1. I wish that divorce lawyer and others could have been at my son’s wedding last weekend. During the reception, they did an “anniversary dance,” in which married couples took the floor and only exited when the emcee gave the notification: “Anyone married less than __ years, please leave the dance floor.” The emcee went through 5 years, 10 years, 15 years, and so on. Several couples were still dancing at 25 years, and two couples remained past 45 years. The wife of one of those couples said this about their 46-year marriage: “It takes a lot of work…but we’re best friends.” That long marriage is doable—difficult sometimes, but doable. Thanks for showing that, Gary! What an inspiring post.

  2. Amen pastor Gary.It is not easy and I am giving up.I am trusting God to restore and heal my marriage.I am learning,praying,encouraging home.
    We are having our 10th anniversary in Aug.I trust that we will have many more.
    Thanks.

  3. Thank you for a beautiful post. I dug in. I knew something was wrong. He wasn’t himself. I prayed, served, & held tightly to God as my husband was very distant & sometimes cruel in our counseling sessions. I had no idea of his struggles, nor did his friends. My husband took his life 3 years ago. I’m not sure how to reconcile it all, except to say God holds me close. God gives me peace that I served & loved my husband well❤️

  4. Hi Gary,
    How appropriate your post was today. My husband and i have been together for 50 years. Last night a small incident occurred that could have been so easily handled, but my husband didn’t make any effort to fight for our peace or happiness. I thought about it today and realized he never does! His motto is “manana” and he’d rather relax than do anything else. I am SO TIRED! Tired of always being the first to say, “I’m sorry,” when my negative response is to his being in the wrong. I so want to please God. After all, Jesus said if you love me, keep My commandments. His commandment to me is to honor my husband, but i honestly don’t know how to do it!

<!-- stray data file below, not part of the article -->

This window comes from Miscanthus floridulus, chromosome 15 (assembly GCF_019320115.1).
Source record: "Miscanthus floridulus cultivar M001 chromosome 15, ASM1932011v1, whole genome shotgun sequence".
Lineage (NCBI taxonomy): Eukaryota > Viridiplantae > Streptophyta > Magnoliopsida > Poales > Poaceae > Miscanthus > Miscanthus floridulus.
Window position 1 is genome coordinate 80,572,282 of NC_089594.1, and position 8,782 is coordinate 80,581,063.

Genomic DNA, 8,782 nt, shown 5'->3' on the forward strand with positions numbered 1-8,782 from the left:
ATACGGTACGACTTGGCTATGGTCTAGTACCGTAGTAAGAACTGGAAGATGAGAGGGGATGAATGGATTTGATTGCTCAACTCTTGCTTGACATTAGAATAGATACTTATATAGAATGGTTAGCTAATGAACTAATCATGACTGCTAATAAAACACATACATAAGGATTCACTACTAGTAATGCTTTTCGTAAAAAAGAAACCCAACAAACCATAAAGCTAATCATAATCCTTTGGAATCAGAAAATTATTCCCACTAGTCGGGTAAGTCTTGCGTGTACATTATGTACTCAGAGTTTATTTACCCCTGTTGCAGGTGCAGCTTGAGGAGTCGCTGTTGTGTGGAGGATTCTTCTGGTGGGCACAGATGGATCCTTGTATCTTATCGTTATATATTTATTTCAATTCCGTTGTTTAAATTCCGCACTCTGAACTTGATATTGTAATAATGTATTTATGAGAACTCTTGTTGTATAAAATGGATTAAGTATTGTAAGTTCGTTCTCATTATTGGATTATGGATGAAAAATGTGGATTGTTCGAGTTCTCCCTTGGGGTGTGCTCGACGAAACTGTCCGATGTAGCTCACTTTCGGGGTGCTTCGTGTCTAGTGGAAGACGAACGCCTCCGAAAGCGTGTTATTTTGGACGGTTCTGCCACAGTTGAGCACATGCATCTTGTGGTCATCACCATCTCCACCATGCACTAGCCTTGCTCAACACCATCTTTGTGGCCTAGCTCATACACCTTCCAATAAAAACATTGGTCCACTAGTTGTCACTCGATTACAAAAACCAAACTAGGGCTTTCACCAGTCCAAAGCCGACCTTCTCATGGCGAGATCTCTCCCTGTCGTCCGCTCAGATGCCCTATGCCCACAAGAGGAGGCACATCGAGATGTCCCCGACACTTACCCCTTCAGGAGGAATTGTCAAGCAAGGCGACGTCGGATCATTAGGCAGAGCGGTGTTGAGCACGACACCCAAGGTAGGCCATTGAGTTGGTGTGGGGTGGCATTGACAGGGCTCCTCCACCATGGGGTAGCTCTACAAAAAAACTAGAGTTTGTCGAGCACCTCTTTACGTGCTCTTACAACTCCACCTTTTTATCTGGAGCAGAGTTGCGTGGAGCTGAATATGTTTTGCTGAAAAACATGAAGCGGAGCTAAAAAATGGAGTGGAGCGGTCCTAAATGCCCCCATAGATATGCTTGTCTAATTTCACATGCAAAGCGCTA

Sorry, i’m just ranting here. We haven’t given up, but i don’t know if it’s because we both keep fighting (the enemy), or if it’s just me. Please forgive my pity party. (Not a pretty sight!)

  5. Manwithoutamap June 19, 2019 at 11:24 am

    37 years and I am so thankful that we got here. I can’t say that either my wife or myself have always fought for our marriage the way we should have, and did a lot of damage to each other along the way.

    We never really had a Churchill attitude. I guess if I had to describe it in military terms, our marriage was more like trench warfare in World War 1, with each of us firmly dug in to protect ourselves. At best, it could be called a 20 year stalemate or a truce.

    Still, not giving up was enough to get us to where we are, so I am thankful.

    While I have not seen it listed in the bible, I am pretty sure we have the spiritual gift of enduring.

  6. Yesterday my hubby and I celebrated our 53rd anniversary. My parent divorced when I was 10, and no one ever talked to me about the divorce. I was determined never to marry if divorce were a possibility. However, God had a different plan in mind.
    Three children and 10 grandchildren later, has it all been easy? Definitely not! But we made a vow to God on our wedding day that we intended to keep. So we’ve hung in there and worked hard during the tough times and enjoyed and worked hard in the good times.
    One of our sons wrote us a letter a number of years ago thanking us for breaking the pattern of divorce in my family. That’s a letter we have treasured.
    Thanks for this blog in particular.

  7. We almost didn’t make it. Five years ago I was figuring out how to get out but then God intervened and here we are approaching our 22nd anniversary. The healing journey was slow and sometimes quite painful but now I marvel at how happy we are together. Now when I see people walking away from there (non-abusive) marriage I want to tell them “you’re missing the best part!!” To stand here on the other side with this man I have spent over half my life with and deeply love is the most precious gift, especially when I remember that I almost threw it away.